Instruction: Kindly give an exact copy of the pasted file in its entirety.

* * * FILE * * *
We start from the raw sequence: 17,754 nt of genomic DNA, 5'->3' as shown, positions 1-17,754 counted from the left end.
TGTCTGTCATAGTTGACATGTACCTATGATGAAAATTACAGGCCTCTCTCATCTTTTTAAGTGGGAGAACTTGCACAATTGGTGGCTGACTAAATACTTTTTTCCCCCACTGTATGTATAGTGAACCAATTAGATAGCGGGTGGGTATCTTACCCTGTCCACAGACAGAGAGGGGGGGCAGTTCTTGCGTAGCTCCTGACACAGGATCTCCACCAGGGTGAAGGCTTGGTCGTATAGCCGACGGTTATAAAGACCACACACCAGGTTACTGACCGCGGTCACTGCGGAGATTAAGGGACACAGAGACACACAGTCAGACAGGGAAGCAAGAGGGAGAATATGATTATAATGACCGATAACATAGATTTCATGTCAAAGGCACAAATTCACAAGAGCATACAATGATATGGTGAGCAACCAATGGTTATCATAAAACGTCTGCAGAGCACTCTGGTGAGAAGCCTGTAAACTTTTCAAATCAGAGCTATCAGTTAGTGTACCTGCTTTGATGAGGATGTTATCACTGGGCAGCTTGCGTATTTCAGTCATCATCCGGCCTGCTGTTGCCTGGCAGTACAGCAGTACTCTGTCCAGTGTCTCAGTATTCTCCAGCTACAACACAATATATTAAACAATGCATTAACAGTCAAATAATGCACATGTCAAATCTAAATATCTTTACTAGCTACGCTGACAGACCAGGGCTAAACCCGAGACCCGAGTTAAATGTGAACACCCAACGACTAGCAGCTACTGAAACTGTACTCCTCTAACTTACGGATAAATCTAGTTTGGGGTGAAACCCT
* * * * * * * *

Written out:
We start from the raw sequence: 17,754 nt of genomic DNA, 5'->3' as shown, positions 1-17,754 counted from the left end.
TGTCTGTCATAGTTGACATGTACCTATGATGAAAATTACAGGCCTCTCTCATCTTTTTAAGTGGGAGAACTTGCACAATTGGTGGCTGACTAAATACTTTTTTCCCCCACTGTATGTATAGTGAACCAATTAGATAGCGGGTGGGTATCTTACCCTGTCCACAGACAGAGAGGGGGGGCAGTTCTTGCGTAGCTCCTGACACAGGATCTCCACCAGGGTGAAGGCTTGGTCGTATAGCCGACGGTTATAAAGACCACACACCAGGTTACTGACCGCGGTCACTGCGGAGATTAAGGGACACAGAGACACACAGTCAGACAGGGAAGCAAGAGGGAGAATATGATTATAATGACCGATAACATAGATTTCATGTCAAAGGCACAAATTCACAAGAGCATACAATGATATGGTGAGCAACCAATGGTTATCATAAAACGTCTGCAGAGCACTCTGGTGAGAAGCCTGTAAACTTTTCAAATCAGAGCTATCAGTTAGTGTACCTGCTTTGATGAGGATGTTATCACTGGGCAGCTTGCGTATTTCAGTCATCATCCGGCCTGCTGTTGCCTGGCAGTACAGCAGTACTCTGTCCAGTGTCTCAGTATTCTCCAGCTACAACACAATATATTAAACAATGCATTAACAGTCAAATAATGCACATGTCAAATCTAAATATCTTTACTAGCTACGCTGACAGACCAGGGCTAAACCCGAGACCCGAGTTAAATGTGAACACCCAACGACTAGCAGCTACTGAAACTGTACTCCTCTAACTTACGGATAAATCTAGTTTGGGGTGAAACCCT